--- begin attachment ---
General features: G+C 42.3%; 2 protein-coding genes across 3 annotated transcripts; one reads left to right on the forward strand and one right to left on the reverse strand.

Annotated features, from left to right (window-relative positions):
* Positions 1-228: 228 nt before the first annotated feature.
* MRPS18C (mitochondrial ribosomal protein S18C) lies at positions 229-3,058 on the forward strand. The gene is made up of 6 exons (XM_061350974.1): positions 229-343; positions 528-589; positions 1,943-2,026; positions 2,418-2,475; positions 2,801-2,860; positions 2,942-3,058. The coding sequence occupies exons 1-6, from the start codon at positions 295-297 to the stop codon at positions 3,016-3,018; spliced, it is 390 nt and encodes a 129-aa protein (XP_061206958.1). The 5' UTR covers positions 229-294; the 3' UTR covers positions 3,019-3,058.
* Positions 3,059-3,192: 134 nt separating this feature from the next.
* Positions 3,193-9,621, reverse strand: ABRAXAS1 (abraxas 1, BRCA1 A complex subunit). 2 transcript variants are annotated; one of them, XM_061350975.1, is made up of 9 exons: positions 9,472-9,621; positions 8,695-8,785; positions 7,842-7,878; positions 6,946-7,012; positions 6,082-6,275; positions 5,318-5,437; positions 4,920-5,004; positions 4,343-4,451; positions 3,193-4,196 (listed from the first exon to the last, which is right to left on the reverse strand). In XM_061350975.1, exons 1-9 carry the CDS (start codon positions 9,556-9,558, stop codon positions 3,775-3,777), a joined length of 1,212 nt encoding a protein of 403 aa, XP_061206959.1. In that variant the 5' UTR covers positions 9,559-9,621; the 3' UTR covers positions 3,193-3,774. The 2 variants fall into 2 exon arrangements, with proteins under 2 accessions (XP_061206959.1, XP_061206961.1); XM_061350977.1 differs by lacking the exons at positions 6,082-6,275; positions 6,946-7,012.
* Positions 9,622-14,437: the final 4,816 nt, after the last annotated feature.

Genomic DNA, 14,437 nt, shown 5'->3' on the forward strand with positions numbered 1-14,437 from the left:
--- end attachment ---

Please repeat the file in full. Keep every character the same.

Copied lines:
General features: G+C 42.3%; 2 protein-coding genes across 3 annotated transcripts; one reads left to right on the forward strand and one right to left on the reverse strand.

Annotated features, from left to right (window-relative positions):
* Positions 1-228: 228 nt before the first annotated feature.
* MRPS18C (mitochondrial ribosomal protein S18C) lies at positions 229-3,058 on the forward strand. The gene is made up of 6 exons (XM_061350974.1): positions 229-343; positions 528-589; positions 1,943-2,026; positions 2,418-2,475; positions 2,801-2,860; positions 2,942-3,058. The coding sequence occupies exons 1-6, from the start codon at positions 295-297 to the stop codon at positions 3,016-3,018; spliced, it is 390 nt and encodes a 129-aa protein (XP_061206958.1). The 5' UTR covers positions 229-294; the 3' UTR covers positions 3,019-3,058.
* Positions 3,059-3,192: 134 nt separating this feature from the next.
* Positions 3,193-9,621, reverse strand: ABRAXAS1 (abraxas 1, BRCA1 A complex subunit). 2 transcript variants are annotated; one of them, XM_061350975.1, is made up of 9 exons: positions 9,472-9,621; positions 8,695-8,785; positions 7,842-7,878; positions 6,946-7,012; positions 6,082-6,275; positions 5,318-5,437; positions 4,920-5,004; positions 4,343-4,451; positions 3,193-4,196 (listed from the first exon to the last, which is right to left on the reverse strand). In XM_061350975.1, exons 1-9 carry the CDS (start codon positions 9,556-9,558, stop codon positions 3,775-3,777), a joined length of 1,212 nt encoding a protein of 403 aa, XP_061206959.1. In that variant the 5' UTR covers positions 9,559-9,621; the 3' UTR covers positions 3,193-3,774. The 2 variants fall into 2 exon arrangements, with proteins under 2 accessions (XP_061206959.1, XP_061206961.1); XM_061350977.1 differs by lacking the exons at positions 6,082-6,275; positions 6,946-7,012.
* Positions 9,622-14,437: the final 4,816 nt, after the last annotated feature.

Genomic DNA, 14,437 nt, shown 5'->3' on the forward strand with positions numbered 1-14,437 from the left: